“A few have a general distrust of the Government of Canada’s ability to protect data,” wrote researchers. A total 23 percent of Atlantic residents said they wouldn’t rely on the government to protect their privacy, followed by 22% in Saskatchewan and Manitoba, 21% in Ontario, 19% in Alberta, 18% in BC and 12% in Québec.

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WATCH: Alberta Oil drives Guilbeault to meeting with Nixon

Federal Environment Minister Stephen Guilbeault’s tour of Alberta has already kicked off with a whiff of hypocrisy.

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Attended by a sizable entourage, Guilbeault exited his black gasoline-powered SUV and hustled into the McDougall Centre in Calgary for a meeting with Alberta Environment Minister Jason Nixon.  

Guilbeault has dedicated most of his career to telling Canadians they need to transition from petrochemically fueled transportation. During this meeting though, Guilbeault chose not to find an utilize an electric-powered SUV in order to demonstrate his environmental virtue. With the resources of the entire federal government behind him, one would have thought that Guilbeault could have arranged appropriate transportation for his cross-Canada tour.  

It’s almost as if electric vehicles are still not ready for mainstream use yet. 

At least Guilbeault contributed to the Western economy with his conspicuous consumption of local petrochemical products.  

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Officials urge booster injections to tackle lingering Delta variant amid Omicron craze

The WHO classified Omicron as a “variant of concern,” however, the South African doctor who discovered Omicron in her patient says she is “stunned” by the response.

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The National Advisory Committee on Immunization (NACI) is now strongly urging COVID-19 booster injections for those over the age of 50.

In addition, the committee is now recommending boosters of an authorized mRNA vaccine to those 18-49 years of age at least six months after completion of a “primary COVID-19 vaccine series with consideration of jurisdictional and individual risks.”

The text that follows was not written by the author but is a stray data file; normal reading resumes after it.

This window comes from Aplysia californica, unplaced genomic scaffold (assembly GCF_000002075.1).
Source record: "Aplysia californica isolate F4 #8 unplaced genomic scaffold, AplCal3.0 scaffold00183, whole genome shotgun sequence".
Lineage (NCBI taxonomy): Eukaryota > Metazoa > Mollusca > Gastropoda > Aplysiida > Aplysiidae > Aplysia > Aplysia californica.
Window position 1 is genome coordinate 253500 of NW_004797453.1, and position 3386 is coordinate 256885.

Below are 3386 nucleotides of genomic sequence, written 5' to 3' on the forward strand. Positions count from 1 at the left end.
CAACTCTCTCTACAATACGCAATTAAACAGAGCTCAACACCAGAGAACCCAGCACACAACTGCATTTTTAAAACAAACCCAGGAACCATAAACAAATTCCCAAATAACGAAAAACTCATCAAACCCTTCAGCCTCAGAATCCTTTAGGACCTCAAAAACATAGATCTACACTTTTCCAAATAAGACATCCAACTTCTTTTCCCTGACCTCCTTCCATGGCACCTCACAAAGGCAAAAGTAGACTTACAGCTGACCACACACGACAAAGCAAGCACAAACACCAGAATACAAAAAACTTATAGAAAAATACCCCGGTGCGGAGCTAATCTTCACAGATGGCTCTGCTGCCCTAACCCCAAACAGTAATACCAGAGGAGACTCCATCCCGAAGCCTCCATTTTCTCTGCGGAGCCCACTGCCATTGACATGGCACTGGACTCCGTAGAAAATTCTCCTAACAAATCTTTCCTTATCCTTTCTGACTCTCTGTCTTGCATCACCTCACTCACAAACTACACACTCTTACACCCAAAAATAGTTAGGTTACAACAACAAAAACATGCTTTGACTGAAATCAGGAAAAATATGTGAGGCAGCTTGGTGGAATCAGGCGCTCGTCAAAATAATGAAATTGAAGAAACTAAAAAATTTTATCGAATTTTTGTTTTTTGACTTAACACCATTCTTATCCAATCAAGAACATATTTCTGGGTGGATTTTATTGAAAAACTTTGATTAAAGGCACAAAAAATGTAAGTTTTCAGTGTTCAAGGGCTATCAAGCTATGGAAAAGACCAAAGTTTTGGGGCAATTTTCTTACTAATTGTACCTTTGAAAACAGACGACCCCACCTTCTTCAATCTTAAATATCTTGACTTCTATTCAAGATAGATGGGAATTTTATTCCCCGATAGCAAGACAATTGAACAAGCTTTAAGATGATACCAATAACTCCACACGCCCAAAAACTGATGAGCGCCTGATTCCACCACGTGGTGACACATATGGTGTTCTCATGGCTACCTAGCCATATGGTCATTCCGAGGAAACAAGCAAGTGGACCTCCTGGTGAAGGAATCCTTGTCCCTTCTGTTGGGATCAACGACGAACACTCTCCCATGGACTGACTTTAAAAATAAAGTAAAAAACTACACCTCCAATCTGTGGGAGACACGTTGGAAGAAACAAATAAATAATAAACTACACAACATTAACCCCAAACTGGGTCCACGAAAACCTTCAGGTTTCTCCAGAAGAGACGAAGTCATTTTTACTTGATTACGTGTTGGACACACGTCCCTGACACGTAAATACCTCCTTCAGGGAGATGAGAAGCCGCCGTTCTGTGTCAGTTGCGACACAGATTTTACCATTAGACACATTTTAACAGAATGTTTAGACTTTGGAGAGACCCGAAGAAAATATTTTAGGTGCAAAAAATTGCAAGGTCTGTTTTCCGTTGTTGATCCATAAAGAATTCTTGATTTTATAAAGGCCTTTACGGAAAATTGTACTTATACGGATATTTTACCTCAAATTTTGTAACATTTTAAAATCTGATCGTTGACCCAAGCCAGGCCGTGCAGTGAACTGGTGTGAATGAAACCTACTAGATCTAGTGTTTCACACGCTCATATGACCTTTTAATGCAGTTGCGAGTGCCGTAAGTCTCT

The announcement comes amid global discussion of the Omicron variant. The federal government requested on Tuesday that NACI swiftly review its booster guidance in response to Omicron.

The NACI’s new booster recommendation, however, focuses on the lingering Delta variant while more details are gathered on Omicron.

On Nov. 26, 2021, the World Health Organization (WHO) classified Omicron as a “variant of concern,” although the South African doctor who discovered Omicron in her patient says she is “stunned” by the response.

“As chair of the South African Medical Association and a GP of 33 years standing, I have seen a lot over my medical career,” writes Dr. Angelique Coetzee, in an op-ed for the Daily Mail.

“But nothing has prepared me for the extraordinary global reaction that met my announcement this week that I had seen a young man in my surgery who had a case of COVID that turned out to be the Omicron variant.”

The young man was unaware he had contracted the virus.

Coetzee says she has seen nothing about the variant that warrants panic.

“No one here in South Africa is known to have been hospitalized with the Omicron variant, nor is anyone here believed to have fallen seriously ill with it,” writes Coetzee.

She also says the variant has been circulating South Africa for “some time.”

Viruses — such as COVID-19 — have their own DNA or RNA, therefore allowing them to mutate into new forms.

“This virus is going exactly how you’d expect,” Dr. Steven Pelech, chair of the Scientific and Medical Advisory Committee at the Canadian Covid Care Alliance, told the Western Standard.

“Strains are going to predominate which are more infectious and mild. That’s how it displaces other variants, it doesn’t kill the host. The host often doesn’t even know they are infected.”

Pelech — who is far from alone in his analysis — suggests the “variants of concern,” including Delta, are merely steps towards COVID-19 evolving into a common coronavirus. One that is highly infectious and exceedingly mild.

The Canadian government implemented additional travel restrictions in response to Omicron on November 30 — built upon previous measures.

“We know that these concerning mutations can arise and, where vaccinations are low in parts of the world, they can spread rapidly,” said BC Provincial Health Officer Dr. Bonnie Henry on Tuesday.

BC officials say the province will have more information on Omicron and its implications — such as vaccine efficacy — in the coming weeks.

“Isn’t this the same playbook we heard a year ago with the Delta variant?” said Pelech.

Reid Small is a BC-based reporter for the Western Standard
rsmall@westernstandardonline.com
Twitter.com/reidsmall